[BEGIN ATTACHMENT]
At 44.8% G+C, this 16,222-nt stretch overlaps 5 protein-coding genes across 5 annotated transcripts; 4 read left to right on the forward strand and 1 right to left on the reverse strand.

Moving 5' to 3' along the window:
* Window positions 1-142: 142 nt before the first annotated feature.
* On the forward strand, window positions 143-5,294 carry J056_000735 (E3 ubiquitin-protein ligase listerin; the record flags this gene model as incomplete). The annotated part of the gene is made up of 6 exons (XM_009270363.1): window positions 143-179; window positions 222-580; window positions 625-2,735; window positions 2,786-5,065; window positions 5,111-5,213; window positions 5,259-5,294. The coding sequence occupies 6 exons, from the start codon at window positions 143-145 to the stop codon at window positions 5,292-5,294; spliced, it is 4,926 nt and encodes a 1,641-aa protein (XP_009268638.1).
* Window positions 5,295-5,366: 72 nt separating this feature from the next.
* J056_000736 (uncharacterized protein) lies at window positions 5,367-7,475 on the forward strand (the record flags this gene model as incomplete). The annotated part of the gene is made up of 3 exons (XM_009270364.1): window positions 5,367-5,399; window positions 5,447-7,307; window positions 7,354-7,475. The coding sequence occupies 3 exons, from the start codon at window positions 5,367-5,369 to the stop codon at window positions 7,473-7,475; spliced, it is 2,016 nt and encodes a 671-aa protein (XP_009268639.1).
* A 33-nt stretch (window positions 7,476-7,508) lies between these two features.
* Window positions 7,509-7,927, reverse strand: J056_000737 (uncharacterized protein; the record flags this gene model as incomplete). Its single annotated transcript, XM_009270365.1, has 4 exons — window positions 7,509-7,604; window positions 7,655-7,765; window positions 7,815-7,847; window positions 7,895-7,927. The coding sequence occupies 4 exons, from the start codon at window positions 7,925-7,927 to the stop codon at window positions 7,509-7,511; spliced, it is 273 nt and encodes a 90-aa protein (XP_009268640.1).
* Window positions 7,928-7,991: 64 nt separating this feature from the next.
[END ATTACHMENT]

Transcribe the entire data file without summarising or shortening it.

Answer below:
At 44.8% G+C, this 16,222-nt stretch overlaps 5 protein-coding genes across 5 annotated transcripts; 4 read left to right on the forward strand and 1 right to left on the reverse strand.

Moving 5' to 3' along the window:
* Window positions 1-142: 142 nt before the first annotated feature.
* On the forward strand, window positions 143-5,294 carry J056_000735 (E3 ubiquitin-protein ligase listerin; the record flags this gene model as incomplete). The annotated part of the gene is made up of 6 exons (XM_009270363.1): window positions 143-179; window positions 222-580; window positions 625-2,735; window positions 2,786-5,065; window positions 5,111-5,213; window positions 5,259-5,294. The coding sequence occupies 6 exons, from the start codon at window positions 143-145 to the stop codon at window positions 5,292-5,294; spliced, it is 4,926 nt and encodes a 1,641-aa protein (XP_009268638.1).
* Window positions 5,295-5,366: 72 nt separating this feature from the next.
* J056_000736 (uncharacterized protein) lies at window positions 5,367-7,475 on the forward strand (the record flags this gene model as incomplete). The annotated part of the gene is made up of 3 exons (XM_009270364.1): window positions 5,367-5,399; window positions 5,447-7,307; window positions 7,354-7,475. The coding sequence occupies 3 exons, from the start codon at window positions 5,367-5,369 to the stop codon at window positions 7,473-7,475; spliced, it is 2,016 nt and encodes a 671-aa protein (XP_009268639.1).
* A 33-nt stretch (window positions 7,476-7,508) lies between these two features.
* Window positions 7,509-7,927, reverse strand: J056_000737 (uncharacterized protein; the record flags this gene model as incomplete). Its single annotated transcript, XM_009270365.1, has 4 exons — window positions 7,509-7,604; window positions 7,655-7,765; window positions 7,815-7,847; window positions 7,895-7,927. The coding sequence occupies 4 exons, from the start codon at window positions 7,925-7,927 to the stop codon at window positions 7,509-7,511; spliced, it is 273 nt and encodes a 90-aa protein (XP_009268640.1).
* Window positions 7,928-7,991: 64 nt separating this feature from the next.